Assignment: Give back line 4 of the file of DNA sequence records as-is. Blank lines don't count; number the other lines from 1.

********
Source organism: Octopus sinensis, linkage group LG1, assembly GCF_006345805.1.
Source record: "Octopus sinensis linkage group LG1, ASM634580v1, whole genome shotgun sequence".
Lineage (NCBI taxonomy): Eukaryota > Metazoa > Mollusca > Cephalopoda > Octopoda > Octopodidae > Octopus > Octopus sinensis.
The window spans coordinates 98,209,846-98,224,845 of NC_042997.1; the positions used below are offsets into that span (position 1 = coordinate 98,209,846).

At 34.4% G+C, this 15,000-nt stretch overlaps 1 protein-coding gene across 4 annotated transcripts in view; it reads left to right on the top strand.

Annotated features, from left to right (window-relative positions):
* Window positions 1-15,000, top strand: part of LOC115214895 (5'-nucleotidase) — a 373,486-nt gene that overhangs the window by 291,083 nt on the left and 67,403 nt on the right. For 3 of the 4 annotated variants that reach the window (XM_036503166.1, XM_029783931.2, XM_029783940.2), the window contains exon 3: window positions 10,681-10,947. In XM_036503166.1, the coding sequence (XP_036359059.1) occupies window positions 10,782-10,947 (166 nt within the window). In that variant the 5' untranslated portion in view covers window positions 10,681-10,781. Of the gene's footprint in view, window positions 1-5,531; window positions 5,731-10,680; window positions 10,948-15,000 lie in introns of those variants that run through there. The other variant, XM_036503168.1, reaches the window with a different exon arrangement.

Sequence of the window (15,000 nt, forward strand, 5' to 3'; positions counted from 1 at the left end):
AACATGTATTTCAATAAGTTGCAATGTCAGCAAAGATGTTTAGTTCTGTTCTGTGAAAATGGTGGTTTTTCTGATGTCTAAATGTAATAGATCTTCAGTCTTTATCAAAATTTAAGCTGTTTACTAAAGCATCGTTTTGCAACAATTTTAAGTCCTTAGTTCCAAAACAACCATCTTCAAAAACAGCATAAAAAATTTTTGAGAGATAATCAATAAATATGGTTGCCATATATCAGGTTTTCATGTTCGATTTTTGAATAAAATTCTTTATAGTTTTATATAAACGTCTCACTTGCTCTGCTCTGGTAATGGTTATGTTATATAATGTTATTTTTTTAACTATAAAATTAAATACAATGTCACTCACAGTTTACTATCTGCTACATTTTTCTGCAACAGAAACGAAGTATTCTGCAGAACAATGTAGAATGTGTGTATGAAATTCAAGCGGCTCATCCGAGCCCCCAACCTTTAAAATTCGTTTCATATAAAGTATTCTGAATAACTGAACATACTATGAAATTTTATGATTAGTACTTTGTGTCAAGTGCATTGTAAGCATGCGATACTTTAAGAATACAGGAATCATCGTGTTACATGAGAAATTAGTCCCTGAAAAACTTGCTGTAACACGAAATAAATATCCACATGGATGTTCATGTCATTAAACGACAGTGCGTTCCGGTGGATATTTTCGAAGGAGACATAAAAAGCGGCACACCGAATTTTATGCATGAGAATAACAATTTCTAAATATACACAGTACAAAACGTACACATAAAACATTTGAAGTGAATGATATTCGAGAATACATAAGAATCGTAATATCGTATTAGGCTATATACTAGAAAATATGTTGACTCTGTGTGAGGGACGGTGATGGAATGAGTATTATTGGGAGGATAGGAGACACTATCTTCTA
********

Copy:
The window spans coordinates 98,209,846-98,224,845 of NC_042997.1; the positions used below are offsets into that span (position 1 = coordinate 98,209,846).